While prenuptial agreements may not seem romantic, they can save Tennessee couples a lot of grief after they get married. Having one does not mean a couple is planning to divorce later on. Rather, with financial woes causing many a couple to divorce, it may save a marriage since couples will be disclosing their financial pictures before the vows. Couples should discuss a prenup early on in their engagement and not wait until the last minute to talk about it.
While some Tennessee couples who are planning to get married may take the time to draft a prenuptial agreement, not all couples do this before tying the knot. If the marriage later becomes troubled, however, the married couple may have the option to draft up a postnuptial agreement.
Prenuptial agreements can be a practical and responsible way for Tennessee residents to control their financial futures. They may dictate what happens to assets in the event of a divorce, death or accident. It is important to understand that these agreements are not meant to keep one person down in the event of a divorce or some other unforeseen event. Ideally, they help each party protect whatever they bring into the marriage.
Studies have shown that February represents the busiest month of the year for divorce in many states. While divorce can have a significant effect on someone's life and finances, a prenuptial agreement could significantly limit any negative impact. Prenups can both reduce the risk of a surprising outcome from a divorce and protect a spouse's finances.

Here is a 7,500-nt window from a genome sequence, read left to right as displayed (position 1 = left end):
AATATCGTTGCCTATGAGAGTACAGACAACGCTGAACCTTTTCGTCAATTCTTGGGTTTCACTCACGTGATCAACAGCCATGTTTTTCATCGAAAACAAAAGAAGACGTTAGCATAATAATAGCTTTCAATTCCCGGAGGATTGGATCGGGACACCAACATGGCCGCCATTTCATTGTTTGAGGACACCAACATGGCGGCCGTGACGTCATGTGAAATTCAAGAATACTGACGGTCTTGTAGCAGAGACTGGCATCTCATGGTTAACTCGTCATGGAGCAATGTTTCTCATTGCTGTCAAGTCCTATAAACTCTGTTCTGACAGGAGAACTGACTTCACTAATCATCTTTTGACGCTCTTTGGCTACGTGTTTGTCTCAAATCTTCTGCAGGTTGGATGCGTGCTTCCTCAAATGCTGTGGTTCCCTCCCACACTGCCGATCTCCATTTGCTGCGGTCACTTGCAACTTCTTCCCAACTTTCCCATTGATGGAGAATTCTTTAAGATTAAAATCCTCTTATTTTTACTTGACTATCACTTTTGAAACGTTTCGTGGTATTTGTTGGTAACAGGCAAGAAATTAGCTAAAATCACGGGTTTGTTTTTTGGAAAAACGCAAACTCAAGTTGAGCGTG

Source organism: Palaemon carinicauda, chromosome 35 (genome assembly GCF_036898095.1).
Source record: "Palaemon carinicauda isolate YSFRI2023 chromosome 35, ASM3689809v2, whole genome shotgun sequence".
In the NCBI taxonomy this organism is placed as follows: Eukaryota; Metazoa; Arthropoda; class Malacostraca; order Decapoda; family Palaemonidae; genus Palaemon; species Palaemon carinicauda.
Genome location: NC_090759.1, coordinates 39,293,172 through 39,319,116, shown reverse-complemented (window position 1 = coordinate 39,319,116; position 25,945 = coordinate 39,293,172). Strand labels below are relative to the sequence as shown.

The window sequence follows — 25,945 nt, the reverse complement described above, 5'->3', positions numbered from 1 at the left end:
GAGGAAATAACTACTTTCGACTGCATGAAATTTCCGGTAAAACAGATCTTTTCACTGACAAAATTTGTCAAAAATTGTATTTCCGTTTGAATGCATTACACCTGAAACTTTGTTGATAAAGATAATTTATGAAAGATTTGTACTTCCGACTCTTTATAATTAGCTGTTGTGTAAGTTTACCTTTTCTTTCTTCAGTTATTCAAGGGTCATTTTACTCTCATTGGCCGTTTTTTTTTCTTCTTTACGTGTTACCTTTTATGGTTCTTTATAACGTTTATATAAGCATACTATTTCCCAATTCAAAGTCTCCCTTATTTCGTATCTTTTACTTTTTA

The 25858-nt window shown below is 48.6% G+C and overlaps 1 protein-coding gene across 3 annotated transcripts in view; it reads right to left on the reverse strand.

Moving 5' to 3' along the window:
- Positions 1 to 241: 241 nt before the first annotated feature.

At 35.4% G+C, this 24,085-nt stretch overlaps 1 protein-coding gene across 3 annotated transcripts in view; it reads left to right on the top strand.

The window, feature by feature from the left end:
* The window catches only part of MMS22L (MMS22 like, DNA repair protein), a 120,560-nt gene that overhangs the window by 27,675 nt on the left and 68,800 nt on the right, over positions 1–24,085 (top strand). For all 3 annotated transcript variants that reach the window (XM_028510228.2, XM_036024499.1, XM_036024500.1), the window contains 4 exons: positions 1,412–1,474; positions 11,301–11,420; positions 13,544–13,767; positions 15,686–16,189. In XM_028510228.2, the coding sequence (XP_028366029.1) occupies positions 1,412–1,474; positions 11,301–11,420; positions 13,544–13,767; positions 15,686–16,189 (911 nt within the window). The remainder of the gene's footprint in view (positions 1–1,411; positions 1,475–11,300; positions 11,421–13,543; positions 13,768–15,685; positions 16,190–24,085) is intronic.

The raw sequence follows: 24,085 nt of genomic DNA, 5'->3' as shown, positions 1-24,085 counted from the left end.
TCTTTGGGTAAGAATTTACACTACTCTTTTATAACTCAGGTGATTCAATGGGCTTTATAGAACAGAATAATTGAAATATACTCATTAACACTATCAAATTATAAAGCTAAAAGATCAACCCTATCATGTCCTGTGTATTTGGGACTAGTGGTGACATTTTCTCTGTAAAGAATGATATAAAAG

Tennessee couples who are considering marriage may be interested to learn that a little more than half of family law attorneys who participated in a survey saw a boost in the number of prenuptial agreements that were being requested by 18- to 34-year-olds. These numbers are consistent with a 20-year trend where more couples were requesting prenuptial agreements.
The prenuptial agreement has gotten a pretty bum rap over the years. For those who believe that love is all that matters, the concept of asking a future spouse to sign a contract that defines who will get what in the event of a divorce is sacrilegious – a signal that the couple is somehow less than committed.
Prenuptial agreements are a topic many marrying couples choose to ignore. After all, discussing a contractual document does take away from the romance of selecting a ring, a dress, a cake and other exciting details for your pending nuptials.